Most transmission and video facilities use data cables. In fact, some professionals say that these applications will eventually only consist of data cables.
Steve Lampen *
4K is a term commonly used to describe the resolution of the video screen that is about 4000 pixels. That's about four times the resolution of HD in its highest version: 1080p. The broadcast version of 4K, called UHD (ultra-high definition), has a resolution of 3840 pixels by 2160 lines. DCI (Digital Cinema Initiative), the 4K version of Hollywood, has a resolution of 4096 pixels by 2160 lines. Both have a clock speed of close to 12 GHz, hence the 12G-SDI.
Several years ago, we created a RG-6 video cable (1694A) that transported HD to more than 370 feet (113m). But when the 3G-SDI arrived on the scene, that video signal - also called 1080p / 60 or 1080p / 50 - was twice the bandwidth of high definition (HD), which reduced the distance capabilities of the 1694A to 78m .
Although it has changed over the years, the magic distance for video cables today is 100m (328 feet). I've always wondered where that number came from. Is not that limiting the distance of data cables like Category 5e, 6 or 6A? How does this apply to the video cable? But then it occurred to me: Most transmission and video facilities use data cables. In fact, some professionals say that these applications will eventually only consist of data cables. At this time, many installations have a hybrid design with data and coaxial cables, so it may make sense for the coaxial cable to follow the same rule.
That's when we decided to create the first cable specifically designed to carry 3G-SDI signals up to 100m: 1794A - and we did it about five years ago. It was a cable slightly larger than 1694A. Today, HD almost governs the world of video, however, the RN 7 cable that we created did not end up being a super seller. Even then we knew that the next step for video cables would involve 4K.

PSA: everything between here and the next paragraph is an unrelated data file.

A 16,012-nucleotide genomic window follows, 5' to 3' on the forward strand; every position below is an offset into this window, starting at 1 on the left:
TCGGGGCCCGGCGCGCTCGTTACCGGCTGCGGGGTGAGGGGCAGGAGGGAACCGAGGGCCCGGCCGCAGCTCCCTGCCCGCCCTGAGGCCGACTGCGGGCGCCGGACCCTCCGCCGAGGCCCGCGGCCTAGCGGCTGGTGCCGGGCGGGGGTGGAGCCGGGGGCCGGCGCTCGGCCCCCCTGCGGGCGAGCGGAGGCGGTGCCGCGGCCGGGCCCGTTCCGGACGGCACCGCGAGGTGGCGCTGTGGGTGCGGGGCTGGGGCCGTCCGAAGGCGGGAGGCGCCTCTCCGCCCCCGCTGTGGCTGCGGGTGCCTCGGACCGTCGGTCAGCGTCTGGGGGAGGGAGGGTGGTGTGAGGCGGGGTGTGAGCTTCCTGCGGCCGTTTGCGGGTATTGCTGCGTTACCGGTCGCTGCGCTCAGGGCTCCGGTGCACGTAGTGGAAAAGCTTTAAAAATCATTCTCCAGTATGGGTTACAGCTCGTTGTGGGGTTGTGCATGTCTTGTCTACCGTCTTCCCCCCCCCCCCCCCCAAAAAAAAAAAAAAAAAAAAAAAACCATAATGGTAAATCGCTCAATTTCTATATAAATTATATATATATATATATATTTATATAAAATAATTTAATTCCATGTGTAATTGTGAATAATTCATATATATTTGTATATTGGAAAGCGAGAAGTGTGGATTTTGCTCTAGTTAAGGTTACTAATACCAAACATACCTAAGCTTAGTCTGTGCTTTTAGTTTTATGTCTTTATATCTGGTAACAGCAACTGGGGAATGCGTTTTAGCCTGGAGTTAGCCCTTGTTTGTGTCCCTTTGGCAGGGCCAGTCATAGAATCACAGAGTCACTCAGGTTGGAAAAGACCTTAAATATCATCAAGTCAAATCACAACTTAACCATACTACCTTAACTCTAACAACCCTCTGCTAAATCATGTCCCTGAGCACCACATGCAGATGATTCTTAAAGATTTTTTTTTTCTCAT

But would it be possible to transmit 12G-SDI signal via coaxial cable? Most people said no.
An important note about the digital cliff
Now is a good time to point out that the distances cited in this blog are not based on field tests. These are calculated values based on a formula that first appeared in SMPTE ST-259M to avoid what is known as the "digital cliff". The farther we go on a cable, the closer we get to the digital cliff. The image looks good, so we really do not know how close we are to stop receiving it. But when you install a cable that is too long, you no longer get any image. The receiver chip does not see enough signal (or the noise and reflections mess up the signal), so it does not get anything. The difference in length from a perfect image to no image could be only a few feet.
If you know the clock frequency, or the data rate, of the application, we can determine to what extent the signal can go safely and maintain an image along the cable. In any digital data system, the actual data can not exceed a frequency of half the clock. This is called the Nyquist limit. Originally, the formula for SD-SDI was -30 dB (attenuation) to ½ of the clock frequency. Using this formula, digital signals could easily be sent hundreds, even thousands of feet before reaching the distance -30dB. Then, with the change to HD, SMPTE ST 292 was written with a more conservative formula of -20 dB at ½ the clock frequency. That means you can not go that far. This safety distance was very conservative.